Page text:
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A history of the town and district of Coronation, Alberta Goulson, Carlyn F.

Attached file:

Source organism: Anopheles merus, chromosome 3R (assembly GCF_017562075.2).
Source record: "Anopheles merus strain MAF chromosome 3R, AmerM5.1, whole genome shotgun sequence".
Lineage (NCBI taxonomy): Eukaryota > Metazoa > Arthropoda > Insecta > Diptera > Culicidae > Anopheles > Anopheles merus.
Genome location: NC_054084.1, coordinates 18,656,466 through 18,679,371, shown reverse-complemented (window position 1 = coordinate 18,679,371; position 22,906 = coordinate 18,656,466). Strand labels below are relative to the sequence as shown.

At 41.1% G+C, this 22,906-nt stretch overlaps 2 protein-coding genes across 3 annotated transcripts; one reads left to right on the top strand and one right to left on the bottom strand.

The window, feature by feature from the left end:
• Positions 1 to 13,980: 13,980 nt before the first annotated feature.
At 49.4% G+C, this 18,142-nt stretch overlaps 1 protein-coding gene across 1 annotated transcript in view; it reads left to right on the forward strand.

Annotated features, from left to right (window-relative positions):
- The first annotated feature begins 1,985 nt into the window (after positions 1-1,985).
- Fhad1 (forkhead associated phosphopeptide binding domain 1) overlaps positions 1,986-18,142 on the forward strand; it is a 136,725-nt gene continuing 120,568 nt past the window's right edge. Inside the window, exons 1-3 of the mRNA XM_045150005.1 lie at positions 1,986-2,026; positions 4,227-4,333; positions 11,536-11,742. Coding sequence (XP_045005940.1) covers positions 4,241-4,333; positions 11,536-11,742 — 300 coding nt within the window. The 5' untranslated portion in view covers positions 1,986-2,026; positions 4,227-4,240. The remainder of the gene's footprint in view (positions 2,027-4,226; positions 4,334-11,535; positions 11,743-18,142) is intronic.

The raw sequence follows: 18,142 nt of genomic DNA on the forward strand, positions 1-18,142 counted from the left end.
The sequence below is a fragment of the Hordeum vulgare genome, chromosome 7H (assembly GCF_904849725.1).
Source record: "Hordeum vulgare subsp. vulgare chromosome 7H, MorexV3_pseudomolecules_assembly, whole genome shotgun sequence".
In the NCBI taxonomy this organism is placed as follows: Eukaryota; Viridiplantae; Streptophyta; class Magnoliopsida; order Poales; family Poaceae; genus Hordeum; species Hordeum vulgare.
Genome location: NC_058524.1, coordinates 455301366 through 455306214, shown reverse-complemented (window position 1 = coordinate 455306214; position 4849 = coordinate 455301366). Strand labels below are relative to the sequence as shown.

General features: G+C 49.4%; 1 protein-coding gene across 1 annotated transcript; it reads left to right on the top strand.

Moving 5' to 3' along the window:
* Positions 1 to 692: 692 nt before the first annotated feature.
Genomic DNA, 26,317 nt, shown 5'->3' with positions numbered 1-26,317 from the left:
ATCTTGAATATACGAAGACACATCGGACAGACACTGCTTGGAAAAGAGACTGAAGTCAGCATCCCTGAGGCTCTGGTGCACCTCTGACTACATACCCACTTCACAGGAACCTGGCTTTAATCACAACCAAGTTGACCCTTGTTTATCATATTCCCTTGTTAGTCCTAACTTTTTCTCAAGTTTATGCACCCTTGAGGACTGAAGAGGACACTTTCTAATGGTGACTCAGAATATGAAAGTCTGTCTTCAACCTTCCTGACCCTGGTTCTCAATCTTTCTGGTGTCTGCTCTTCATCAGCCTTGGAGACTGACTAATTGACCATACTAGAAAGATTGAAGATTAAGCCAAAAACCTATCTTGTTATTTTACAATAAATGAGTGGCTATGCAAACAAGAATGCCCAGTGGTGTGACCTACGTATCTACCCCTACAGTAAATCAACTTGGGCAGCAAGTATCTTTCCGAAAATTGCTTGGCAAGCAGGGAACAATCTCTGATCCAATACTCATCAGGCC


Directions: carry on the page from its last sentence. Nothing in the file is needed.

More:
The history of the town and district of Coronation, Alberta, was written with two objectives in mind. The first was to recreate the beginnings and growth of a prairie town in an attempt to portray the general tone, character, and purpose of country living, as well as the hopes, thoughts, and feelings of rural and small town folk. This was to be achieved by tracing in detail the development of a special prairie community, but, at the same time, it was felt that such a story of one settlement in a semi-dry area would typify the history of dry belt pioneering throughout much of the West. This was my second aim. Typical of the West was the diversity of language and national origin of Coronation's early settlers. Typical also were the reasons for leaving their homeland and their methods of travel. Like most pioneers of the semi-dry belt they had been led to expect a land of everlasting plenty; instead they found hardships almost impossible to overcome. In common with the rest of the West their fortunes rose or fell according to the crop year, but, typical of the dry areas, their crop failures were far more numerous than in districts more blessed with rain. Typical, too, was the overdependence on wheat and the overinvestment in land -- factors leading to ruin in the hungry Thirties. And, as depression and frustration took the place of wild expansion and unbridled optimism, the people of Coronation joined their neighbours in the fight for a farmers' government to oppose the suspected dominance of eastern big-business interests. Finally, with the rebounding faith so typical of the West, Coronationites were quick to forget the hardships of the past with the promise of good times to come. In order to set the stage for my detailed study I have purposely included a fairly extensive introductory chapter. Here I have discussed briefly the main steps in western development, from the time of Confederation up to the early 1900's, when Coronation's story really begins. By first presenting a general picture of what was happening throughout the entire West, I felt that my story of one community could slip more readily into proper perspective.

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